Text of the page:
Tuesday, September 16 2014 7:22 PM EDT2014-09-16 23:22:42 GMT
President Barack Obama's strategy to combat Islamic State extremists in Iraq and Syria is being scrutinized in Congress, where the expanded military campaign has broad support but faces skepticism after more...More >>
American ground troops may be needed to battle Islamic State forces in the Middle East if President Barack Obama's current strategy fails, the nation's top military officer said Tuesday as Congress plunged into an...More >>
Tuesday, September 16 2014 7:11 PM EDT2014-09-16 23:11:42 GMT
It took only 25 minutes for a Montgomery County jury to convict a 32-year-old man for a home invasion that left the homeowner suffering from multiple gunshot wounds. The crime happened April 8, 2013More >>
It took only 25 minutes for a Montgomery County jury to convict a 32-year-old man for a home invasion that left the homeowner suffering from multiple gunshot wounds.More >>
Cleveland Councilman Zack Reed was in court Wednesday morning after his latest drunk driving arrest.
Reed is facing four charges, with the most serious being drunk driving. The other charges are minor traffic offenses. Reed pleaded not guilty to all the charges against him.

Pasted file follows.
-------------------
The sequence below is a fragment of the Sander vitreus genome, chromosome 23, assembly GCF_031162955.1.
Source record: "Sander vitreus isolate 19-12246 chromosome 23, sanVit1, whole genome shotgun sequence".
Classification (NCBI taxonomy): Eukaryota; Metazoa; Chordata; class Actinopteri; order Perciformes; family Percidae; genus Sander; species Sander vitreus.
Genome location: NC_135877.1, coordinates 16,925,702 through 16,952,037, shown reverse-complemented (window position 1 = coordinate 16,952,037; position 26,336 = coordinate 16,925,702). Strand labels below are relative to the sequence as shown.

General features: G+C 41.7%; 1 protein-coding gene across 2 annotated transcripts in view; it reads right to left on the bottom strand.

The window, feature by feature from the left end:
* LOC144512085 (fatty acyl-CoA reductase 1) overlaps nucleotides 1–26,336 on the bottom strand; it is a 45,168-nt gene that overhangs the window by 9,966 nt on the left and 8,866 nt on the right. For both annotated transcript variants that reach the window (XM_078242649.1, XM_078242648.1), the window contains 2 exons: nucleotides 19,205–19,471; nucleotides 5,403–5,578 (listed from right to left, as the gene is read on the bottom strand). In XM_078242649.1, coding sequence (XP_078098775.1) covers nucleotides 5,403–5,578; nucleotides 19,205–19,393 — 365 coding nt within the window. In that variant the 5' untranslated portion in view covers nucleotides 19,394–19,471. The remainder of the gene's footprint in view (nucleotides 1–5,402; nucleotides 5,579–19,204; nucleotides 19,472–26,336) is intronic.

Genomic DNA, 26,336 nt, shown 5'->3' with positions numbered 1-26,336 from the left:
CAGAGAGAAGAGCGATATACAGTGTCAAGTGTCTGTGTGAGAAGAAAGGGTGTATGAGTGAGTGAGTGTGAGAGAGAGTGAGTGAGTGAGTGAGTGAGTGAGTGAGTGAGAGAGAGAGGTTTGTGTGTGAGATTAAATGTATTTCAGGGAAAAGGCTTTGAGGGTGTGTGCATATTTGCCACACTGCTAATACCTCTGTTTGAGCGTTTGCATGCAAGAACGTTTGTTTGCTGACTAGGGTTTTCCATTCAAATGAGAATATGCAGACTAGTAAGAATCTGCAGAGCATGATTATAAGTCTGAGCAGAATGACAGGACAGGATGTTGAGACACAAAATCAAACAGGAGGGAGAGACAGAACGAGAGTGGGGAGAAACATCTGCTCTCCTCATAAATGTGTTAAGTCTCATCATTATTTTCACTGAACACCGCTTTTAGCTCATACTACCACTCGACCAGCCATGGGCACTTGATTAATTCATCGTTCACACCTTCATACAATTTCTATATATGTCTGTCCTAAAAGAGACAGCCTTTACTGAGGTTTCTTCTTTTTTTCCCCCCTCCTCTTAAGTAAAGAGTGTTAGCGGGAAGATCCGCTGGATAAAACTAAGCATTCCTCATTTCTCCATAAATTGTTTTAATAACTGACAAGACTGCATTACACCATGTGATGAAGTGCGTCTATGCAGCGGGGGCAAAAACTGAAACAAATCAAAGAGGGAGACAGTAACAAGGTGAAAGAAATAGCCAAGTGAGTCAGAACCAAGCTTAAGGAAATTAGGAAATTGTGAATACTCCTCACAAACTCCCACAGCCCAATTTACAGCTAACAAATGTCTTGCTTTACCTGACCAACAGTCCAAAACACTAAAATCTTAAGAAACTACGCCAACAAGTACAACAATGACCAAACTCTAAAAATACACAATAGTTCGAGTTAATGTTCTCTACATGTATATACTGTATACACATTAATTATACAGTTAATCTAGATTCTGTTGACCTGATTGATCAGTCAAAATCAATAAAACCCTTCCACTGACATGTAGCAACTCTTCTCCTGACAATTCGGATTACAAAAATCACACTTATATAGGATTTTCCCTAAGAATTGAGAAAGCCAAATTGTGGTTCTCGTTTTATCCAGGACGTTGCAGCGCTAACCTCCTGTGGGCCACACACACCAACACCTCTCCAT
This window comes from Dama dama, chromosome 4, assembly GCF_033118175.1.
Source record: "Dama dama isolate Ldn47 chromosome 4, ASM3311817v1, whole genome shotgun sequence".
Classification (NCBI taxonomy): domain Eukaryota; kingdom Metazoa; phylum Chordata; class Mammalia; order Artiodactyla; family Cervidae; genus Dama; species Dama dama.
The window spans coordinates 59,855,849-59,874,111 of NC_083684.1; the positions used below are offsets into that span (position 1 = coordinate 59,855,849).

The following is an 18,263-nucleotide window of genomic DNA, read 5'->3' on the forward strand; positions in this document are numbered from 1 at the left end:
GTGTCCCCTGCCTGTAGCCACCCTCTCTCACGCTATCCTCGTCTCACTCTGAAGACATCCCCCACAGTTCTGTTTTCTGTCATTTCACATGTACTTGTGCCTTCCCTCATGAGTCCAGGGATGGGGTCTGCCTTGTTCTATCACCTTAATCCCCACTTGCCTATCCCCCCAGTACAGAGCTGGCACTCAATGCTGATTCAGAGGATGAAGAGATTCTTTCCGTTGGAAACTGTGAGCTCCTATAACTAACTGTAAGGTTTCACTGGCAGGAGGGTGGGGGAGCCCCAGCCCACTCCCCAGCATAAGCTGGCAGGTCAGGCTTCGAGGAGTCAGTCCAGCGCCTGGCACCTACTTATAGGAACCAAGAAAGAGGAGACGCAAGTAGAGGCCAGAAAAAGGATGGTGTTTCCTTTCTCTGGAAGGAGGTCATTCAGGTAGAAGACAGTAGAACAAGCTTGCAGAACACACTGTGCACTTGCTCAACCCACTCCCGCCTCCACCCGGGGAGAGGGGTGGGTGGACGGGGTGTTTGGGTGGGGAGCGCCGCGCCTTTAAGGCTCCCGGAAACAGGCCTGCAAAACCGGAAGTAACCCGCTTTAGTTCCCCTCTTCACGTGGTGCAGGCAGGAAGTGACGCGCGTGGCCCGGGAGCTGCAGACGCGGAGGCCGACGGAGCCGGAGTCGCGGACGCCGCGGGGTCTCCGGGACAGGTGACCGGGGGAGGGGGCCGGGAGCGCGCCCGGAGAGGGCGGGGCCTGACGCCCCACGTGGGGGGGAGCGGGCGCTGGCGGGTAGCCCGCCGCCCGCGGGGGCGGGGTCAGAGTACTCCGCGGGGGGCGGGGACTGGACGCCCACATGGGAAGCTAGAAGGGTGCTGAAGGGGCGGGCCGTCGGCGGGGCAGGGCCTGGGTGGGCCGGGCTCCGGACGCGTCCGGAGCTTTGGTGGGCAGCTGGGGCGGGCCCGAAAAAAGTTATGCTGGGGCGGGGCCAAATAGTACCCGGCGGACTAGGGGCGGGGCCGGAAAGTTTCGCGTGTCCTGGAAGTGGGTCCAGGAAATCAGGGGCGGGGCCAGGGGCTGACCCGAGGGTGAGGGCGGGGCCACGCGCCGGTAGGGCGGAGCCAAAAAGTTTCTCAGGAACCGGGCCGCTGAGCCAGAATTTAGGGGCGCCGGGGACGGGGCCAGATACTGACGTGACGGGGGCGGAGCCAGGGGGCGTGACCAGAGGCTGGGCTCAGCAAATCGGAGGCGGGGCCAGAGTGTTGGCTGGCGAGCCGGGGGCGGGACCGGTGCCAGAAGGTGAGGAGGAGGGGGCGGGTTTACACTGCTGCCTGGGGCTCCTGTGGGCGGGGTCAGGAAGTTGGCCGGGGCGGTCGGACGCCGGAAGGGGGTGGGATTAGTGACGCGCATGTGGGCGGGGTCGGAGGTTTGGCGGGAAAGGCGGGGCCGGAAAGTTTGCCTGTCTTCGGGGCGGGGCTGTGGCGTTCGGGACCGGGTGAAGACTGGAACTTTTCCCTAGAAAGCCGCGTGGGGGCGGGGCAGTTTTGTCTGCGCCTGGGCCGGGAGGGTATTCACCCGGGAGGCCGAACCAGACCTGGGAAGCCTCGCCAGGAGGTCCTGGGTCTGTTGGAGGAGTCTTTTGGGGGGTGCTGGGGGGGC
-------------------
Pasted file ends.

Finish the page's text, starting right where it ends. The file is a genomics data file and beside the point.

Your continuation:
Reed has no plans on resigning and says he has important work to do in his ward, Ward 2. He refused to discuss specifics about the night he was arrested.
Reed was stopped at the intersection of East 9th and Rockwell Avenue around 2:30 a.m. Tuesday after he failed to stop at a red light and made an improper turn.
19 Action News has learned Reed refused a breath test.
Reed did apologize to City Council for putting them in an awkward position. He wouldn't say if he had been in treatment or would go back. Reed's immediate plan was to go to work at City Hall.
Tuesday's arrest was not Reed's first alcohol-related brush with the law. He was busted for drunk driving in 2005 and 2007.
He was sentenced to probation for the first arrest, and his license was suspended. Reed served ten days in jail for the second arrest, but even then, he was given special treatment at the city lockup. He was allowed to stay in the infirmary in a private room away from the general population.